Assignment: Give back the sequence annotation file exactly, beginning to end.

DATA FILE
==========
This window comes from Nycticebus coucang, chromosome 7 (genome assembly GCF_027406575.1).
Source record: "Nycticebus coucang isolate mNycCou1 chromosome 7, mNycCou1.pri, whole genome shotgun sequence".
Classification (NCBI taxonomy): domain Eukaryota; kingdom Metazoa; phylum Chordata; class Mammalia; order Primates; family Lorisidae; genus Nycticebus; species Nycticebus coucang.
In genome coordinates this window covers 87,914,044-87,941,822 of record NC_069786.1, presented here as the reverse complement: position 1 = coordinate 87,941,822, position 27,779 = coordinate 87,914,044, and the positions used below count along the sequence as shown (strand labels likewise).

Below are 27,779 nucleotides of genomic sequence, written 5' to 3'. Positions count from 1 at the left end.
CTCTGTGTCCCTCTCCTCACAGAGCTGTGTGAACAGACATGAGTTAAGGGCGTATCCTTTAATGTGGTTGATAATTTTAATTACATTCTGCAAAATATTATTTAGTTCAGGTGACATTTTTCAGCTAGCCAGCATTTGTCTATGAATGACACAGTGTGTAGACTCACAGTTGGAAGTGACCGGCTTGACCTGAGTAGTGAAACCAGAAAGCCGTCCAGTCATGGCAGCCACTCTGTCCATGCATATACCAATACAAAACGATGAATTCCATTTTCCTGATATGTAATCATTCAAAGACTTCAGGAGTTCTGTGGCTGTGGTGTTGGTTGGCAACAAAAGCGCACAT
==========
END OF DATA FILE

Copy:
This window comes from Nycticebus coucang, chromosome 7 (genome assembly GCF_027406575.1).
Source record: "Nycticebus coucang isolate mNycCou1 chromosome 7, mNycCou1.pri, whole genome shotgun sequence".
Classification (NCBI taxonomy): domain Eukaryota; kingdom Metazoa; phylum Chordata; class Mammalia; order Primates; family Lorisidae; genus Nycticebus; species Nycticebus coucang.
In genome coordinates this window covers 87,914,044-87,941,822 of record NC_069786.1, presented here as the reverse complement: position 1 = coordinate 87,941,822, position 27,779 = coordinate 87,914,044, and the positions used below count along the sequence as shown (strand labels likewise).

Below are 27,779 nucleotides of genomic sequence, written 5' to 3'. Positions count from 1 at the left end.
CTCTGTGTCCCTCTCCTCACAGAGCTGTGTGAACAGACATGAGTTAAGGGCGTATCCTTTAATGTGGTTGATAATTTTAATTACATTCTGCAAAATATTATTTAGTTCAGGTGACATTTTTCAGCTAGCCAGCATTTGTCTATGAATGACACAGTGTGTAGACTCACAGTTGGAAGTGACCGGCTTGACCTGAGTAGTGAAACCAGAAAGCCGTCCAGTCATGGCAGCCACTCTGTCCATGCATATACCAATACAAAACGATGAATTCCATTTTCCTGATATGTAATCATTCAAAGACTTCAGGAGTTCTGTGGCTGTGGTGTTGGTTGGCAACAAAAGCGCACAT